Larry the Cable Guy: Health Inspector

Larry the Cable Guy: Health Inspector

2.0 out of 52.0 out of 52.0 out of 52.0 out of 5 2.0

Comments Comments (0)

If Lionsgate can book Larry the Cable Guy: Health Inspector in 1,700 locations, you’d think the company could’ve hired a professional crew to shoot this Blue Collar TV multiplex spin-off. Apparently not, because the film is as rough-hewn and out of place as its titular main character, a pot-bellied redneck (Dan Whitney) who enjoys shocking his Big City neighbors with back-country rituals. There’s no reasonable explanation for why a movie about a health inspector is called Larry the Cable Guy, or for the theft of Larry’s undesirable run-down pickup truck and the arbitrary introduction to his arch villains, food-poisoning restaurateurs Lily and Brenda Micelli (Joanna Cassidy and Brooke Dillman), who give themselves away in scene one just by being evil sisters scored to ominous music.

Shoddy screenwriting devices simply pass the time for Whitney to sling hillbilly-isms at admirers of his stand-up comedy, and some of his one-liners admittedly stick, materializing the promise of Jeff Foxworthy’s sympathetically mocking 1993 book You Might Be a Redneck If… Like Foxworthy, Whitney intelligently exaggerates and reworks white trash stereotypes, turning them into affectionate caricatures. When a character scoffs at one of Larry’s wacky euphemisms—bras are “boulder holders”—he throws her another, still crazier euphemism and says finally, in defiance, “I could do this all day,” a repeated catchphrase that undercuts the condescension of typical trailer park comedies by embracing the culture it simultaneously parodies.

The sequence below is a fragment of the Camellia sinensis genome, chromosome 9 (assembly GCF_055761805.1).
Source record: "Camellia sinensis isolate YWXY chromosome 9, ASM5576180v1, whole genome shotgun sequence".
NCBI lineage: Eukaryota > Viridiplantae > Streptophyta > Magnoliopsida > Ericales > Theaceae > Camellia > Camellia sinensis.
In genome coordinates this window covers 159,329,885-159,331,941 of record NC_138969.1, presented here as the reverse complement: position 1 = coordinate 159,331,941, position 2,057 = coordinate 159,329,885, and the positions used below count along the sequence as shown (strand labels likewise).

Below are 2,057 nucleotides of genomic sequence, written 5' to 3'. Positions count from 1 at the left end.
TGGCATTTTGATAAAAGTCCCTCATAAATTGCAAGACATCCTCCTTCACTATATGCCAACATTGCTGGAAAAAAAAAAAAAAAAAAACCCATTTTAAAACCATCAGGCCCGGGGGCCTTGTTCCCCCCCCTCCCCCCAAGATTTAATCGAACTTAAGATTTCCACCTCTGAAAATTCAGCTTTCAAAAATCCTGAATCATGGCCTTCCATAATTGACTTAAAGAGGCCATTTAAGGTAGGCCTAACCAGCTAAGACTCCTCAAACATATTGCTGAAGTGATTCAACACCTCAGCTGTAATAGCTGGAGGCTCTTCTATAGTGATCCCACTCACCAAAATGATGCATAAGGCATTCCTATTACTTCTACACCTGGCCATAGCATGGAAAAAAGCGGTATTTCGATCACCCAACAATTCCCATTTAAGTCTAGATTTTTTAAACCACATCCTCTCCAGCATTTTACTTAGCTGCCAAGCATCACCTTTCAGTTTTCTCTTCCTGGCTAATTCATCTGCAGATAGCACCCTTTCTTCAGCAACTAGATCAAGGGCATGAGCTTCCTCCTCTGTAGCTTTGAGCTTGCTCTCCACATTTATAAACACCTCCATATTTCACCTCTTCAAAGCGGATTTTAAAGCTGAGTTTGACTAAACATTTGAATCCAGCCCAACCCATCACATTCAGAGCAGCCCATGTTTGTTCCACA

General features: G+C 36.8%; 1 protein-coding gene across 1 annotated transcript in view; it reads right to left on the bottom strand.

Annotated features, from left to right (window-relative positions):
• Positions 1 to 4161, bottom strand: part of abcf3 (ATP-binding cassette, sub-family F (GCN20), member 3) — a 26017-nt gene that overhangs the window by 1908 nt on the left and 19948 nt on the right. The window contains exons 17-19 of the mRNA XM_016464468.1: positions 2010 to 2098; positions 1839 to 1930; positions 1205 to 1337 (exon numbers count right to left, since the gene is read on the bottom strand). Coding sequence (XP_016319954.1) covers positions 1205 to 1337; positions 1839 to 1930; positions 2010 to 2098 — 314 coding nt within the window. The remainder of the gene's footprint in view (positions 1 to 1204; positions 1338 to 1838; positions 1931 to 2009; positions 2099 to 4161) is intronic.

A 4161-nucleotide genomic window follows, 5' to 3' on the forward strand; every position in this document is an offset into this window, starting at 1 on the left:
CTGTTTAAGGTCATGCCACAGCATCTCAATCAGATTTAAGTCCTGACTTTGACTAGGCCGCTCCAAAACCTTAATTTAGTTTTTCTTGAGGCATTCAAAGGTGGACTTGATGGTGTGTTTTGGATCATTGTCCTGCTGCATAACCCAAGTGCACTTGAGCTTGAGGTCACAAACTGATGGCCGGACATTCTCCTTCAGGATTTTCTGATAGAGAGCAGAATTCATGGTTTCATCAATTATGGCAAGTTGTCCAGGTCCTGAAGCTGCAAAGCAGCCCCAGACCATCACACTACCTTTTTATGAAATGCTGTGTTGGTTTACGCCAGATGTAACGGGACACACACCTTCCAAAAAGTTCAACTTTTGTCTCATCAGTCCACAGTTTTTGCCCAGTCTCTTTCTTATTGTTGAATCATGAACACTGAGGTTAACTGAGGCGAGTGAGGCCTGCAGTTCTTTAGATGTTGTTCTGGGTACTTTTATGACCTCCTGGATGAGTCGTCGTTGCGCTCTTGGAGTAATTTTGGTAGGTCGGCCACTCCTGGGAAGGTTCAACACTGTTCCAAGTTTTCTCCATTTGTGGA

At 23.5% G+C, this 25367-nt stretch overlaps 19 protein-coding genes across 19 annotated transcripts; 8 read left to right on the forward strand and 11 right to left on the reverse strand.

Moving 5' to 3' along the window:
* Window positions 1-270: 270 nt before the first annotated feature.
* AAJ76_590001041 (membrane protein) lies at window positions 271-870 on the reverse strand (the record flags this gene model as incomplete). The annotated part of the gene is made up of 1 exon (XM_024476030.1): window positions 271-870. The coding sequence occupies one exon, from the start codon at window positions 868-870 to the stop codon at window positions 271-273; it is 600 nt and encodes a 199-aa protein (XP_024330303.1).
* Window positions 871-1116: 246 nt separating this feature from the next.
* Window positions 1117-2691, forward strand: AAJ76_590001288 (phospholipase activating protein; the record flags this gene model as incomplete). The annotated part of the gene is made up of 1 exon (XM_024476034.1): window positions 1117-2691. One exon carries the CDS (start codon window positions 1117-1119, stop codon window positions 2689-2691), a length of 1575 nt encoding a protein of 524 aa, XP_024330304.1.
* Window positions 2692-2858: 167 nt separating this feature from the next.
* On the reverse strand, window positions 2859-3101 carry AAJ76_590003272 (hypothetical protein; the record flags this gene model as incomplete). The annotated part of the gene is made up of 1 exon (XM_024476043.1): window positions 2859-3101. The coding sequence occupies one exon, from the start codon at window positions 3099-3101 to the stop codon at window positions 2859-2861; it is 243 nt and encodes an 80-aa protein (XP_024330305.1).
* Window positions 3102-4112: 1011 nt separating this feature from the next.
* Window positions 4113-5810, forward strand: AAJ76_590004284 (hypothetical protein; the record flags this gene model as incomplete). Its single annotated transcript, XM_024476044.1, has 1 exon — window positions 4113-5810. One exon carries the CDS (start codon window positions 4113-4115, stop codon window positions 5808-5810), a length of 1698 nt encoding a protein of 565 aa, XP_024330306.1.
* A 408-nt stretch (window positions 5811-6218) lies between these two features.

Unfortunately, Larry the Cable Guy doesn’t extend the same insight to its tiresome impersonation of a mentally handicapped man (he attempts to play football and throws the ball in his face), though this, like a predictable opening shot of Larry’s hairy ass crack, can be chalked up to the script’s stock studio teen humor rather than Whitney’s own keen comedy. It’s a movie designed to fill the role of stale early-year filler, but the talented cast generously attempts to compensate for Lionsgate’s built-in handicap. By the time the movie finally makes it around to Larry’s obligatory slogan, “Git-R-Done!” Lisa Lampanelli (as the mother of Larry’s love interest) is already devising an entirely original line that vies for quote of the year: “Well, douche me with dishwater!” That’s what I call getting ‘r done.

89 min
Trent Cooper
Jonathan Bernstein, James Greer
Dan "Larry the Cable Guy" Whitney, Joe Pantoliano, Joanna Cassidy, Iris Bahr, Megyn Price